Non-site Fieldwork on Libyan Languages.

The Silphium Gatherer has a post about how fieldwork used to be done:

For the past several decades, linguistic fieldwork in Libya has been extremely difficult, even at times downright impossible. This has certainly been the case for foreign researchers: not only was it nearly impossible to get research permits for Libya from the 1980s to 2000s, and fieldwork that did occur was heavily monitored and restricted, but there has been so little work on Libya in general, and scholars of Libya in Western institutions, that interested students usually have no place to start or advisors with whom to work. But this also to a great extent true for Libyans as well: Libyans with linguistic training have typically returned to work in universities teaching translation studies or foreign languages and only a few have published research in Libya on Libyan languages. Up until 2011 it was illegal to openly research anything other than Arabic—the regime’s official position was that Amazigh is a dialect of Arabic, and numerous researchers (not to mention activists) were thrown in jail for trying to write, teach, or research Amazigh in Libya. And now, although the activism and dedication of numerous Libyans has led to the increased visibility of the Amazigh and Tebu languages in Libya, actual fieldwork and research remains difficult for everyone due to the current political and military struggles.

I’ve always assumed that fieldwork during the colonial era and during the kingdom was, in contrast, much easier. Foreign researchers could simply have taken advantage of colonial power structures to go where they wanted, and indeed many did. Or after independence they were given permits to do so. And this is largely the case for research on Libya up until the early 1970s in a variety of fields—anthropology, linguistics, history, urban studies and so on. But, on examining a bunch of older linguistic works more closely, I was surprised to find that many of them were not actually done in the place the language was actually spoken at all—some of them not even in Libya. Of course, these studies were still carried out within colonial power structures. But, it’s likely that French scholars, for example, weren’t as easily able to travel to then-Ottoman Libya as they were able to travel within French colonial domains, and therefore took advantage of what opportunities they had to produce knowledge on the region. I’ve gathered some of these sources together under the rubric “non-site fieldwork”, the opposite of “on-site fieldwork”. […]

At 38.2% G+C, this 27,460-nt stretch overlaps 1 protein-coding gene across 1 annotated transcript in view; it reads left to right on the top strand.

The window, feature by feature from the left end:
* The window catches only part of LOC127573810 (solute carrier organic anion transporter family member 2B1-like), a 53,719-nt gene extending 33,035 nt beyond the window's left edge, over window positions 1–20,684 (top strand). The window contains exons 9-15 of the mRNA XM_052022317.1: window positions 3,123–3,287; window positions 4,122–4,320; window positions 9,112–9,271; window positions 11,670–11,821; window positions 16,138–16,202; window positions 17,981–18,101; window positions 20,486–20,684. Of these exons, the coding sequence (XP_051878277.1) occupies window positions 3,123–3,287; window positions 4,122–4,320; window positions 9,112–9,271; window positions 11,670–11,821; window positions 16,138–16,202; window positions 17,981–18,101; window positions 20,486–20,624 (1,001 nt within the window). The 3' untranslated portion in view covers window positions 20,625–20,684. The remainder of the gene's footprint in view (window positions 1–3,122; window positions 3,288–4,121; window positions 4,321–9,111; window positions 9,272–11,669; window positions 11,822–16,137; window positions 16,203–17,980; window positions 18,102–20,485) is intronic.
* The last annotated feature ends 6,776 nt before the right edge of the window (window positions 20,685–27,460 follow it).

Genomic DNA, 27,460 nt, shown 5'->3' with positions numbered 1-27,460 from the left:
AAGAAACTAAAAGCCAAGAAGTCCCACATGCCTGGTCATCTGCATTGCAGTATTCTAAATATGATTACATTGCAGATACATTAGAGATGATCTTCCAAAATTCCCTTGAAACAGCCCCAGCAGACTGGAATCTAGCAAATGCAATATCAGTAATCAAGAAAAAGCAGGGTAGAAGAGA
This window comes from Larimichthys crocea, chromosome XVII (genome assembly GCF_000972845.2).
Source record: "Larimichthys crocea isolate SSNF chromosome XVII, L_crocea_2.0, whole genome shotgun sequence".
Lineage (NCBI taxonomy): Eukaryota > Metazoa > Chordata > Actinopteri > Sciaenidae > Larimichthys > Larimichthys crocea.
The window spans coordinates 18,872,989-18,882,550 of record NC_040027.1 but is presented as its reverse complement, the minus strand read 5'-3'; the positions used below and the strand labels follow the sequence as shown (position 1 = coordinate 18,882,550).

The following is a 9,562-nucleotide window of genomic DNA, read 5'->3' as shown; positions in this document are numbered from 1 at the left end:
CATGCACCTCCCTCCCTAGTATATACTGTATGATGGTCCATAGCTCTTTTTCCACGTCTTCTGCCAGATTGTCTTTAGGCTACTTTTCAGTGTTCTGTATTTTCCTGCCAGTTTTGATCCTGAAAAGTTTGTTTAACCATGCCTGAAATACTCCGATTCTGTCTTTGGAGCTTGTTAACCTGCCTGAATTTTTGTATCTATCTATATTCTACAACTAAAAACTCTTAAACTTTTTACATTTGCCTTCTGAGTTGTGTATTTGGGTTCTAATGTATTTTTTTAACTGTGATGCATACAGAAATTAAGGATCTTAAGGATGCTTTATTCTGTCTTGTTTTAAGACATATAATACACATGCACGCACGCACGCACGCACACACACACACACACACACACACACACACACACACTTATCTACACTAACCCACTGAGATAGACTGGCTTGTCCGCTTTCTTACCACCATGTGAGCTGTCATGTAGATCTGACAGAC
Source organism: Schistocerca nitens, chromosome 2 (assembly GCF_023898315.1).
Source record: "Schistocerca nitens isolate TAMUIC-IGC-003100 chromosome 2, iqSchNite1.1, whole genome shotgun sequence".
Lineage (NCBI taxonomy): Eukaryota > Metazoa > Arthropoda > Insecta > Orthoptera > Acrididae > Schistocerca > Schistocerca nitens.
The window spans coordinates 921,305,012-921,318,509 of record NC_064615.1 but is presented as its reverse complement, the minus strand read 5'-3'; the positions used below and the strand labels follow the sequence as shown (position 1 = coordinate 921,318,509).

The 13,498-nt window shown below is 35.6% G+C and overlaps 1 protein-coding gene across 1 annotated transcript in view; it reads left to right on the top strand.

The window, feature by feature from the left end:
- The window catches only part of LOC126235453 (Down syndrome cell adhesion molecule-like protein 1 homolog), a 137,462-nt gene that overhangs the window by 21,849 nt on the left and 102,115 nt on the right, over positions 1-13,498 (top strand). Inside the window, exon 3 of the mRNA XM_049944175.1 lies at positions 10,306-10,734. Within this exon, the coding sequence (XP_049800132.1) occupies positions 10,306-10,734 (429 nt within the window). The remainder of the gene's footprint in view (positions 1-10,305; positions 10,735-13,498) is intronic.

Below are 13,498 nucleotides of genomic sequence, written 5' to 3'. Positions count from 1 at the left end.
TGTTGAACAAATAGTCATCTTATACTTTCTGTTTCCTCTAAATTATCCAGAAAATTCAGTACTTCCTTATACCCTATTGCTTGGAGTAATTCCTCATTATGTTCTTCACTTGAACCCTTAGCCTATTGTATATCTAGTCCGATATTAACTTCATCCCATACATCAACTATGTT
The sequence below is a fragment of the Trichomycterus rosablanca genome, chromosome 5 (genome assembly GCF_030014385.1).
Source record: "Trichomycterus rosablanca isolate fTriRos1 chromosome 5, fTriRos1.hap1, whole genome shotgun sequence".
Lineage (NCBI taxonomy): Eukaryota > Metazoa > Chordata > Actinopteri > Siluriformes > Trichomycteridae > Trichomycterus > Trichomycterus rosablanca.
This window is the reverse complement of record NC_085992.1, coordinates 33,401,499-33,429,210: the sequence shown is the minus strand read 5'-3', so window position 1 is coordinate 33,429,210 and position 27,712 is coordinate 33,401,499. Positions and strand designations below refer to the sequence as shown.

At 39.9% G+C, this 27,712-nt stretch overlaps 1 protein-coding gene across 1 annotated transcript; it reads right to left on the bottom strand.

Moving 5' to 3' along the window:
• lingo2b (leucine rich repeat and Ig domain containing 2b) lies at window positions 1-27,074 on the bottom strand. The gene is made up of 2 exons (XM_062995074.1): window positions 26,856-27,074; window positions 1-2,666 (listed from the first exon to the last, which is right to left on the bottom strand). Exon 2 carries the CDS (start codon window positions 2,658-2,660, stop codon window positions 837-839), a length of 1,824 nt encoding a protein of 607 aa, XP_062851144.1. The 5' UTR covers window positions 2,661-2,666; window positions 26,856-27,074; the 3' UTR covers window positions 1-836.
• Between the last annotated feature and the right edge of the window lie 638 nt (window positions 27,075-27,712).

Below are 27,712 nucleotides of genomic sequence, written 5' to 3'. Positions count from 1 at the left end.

I should note, of course, that “non-site” fieldwork isn’t by default a bad thing. Sometimes a community of speakers is indeed dispersed around the world, because of persecution or migration. Sometimes work with speakers outside of their place of origin is a prelude to on-site fieldwork and an important part of making connections with the community. Or, it can follow on-site fieldwork as part of collaboration with local researchers. Those are all good things.

But when a language is still widely spoken in its homeland, research with a single speaker far away from that place is not likely to give the best, most nuanced picture of that language, and moreover, is much less urgent, since that language isn’t likely to die out or be replaced. Strangely enough, the impulse to do “non-site” fieldwork seems to be growing among Western scholars—but for Arabic dialects of northern Africa rather than for the minority or endangered languages which are in need of documentation.

I found that history interesting and surprising.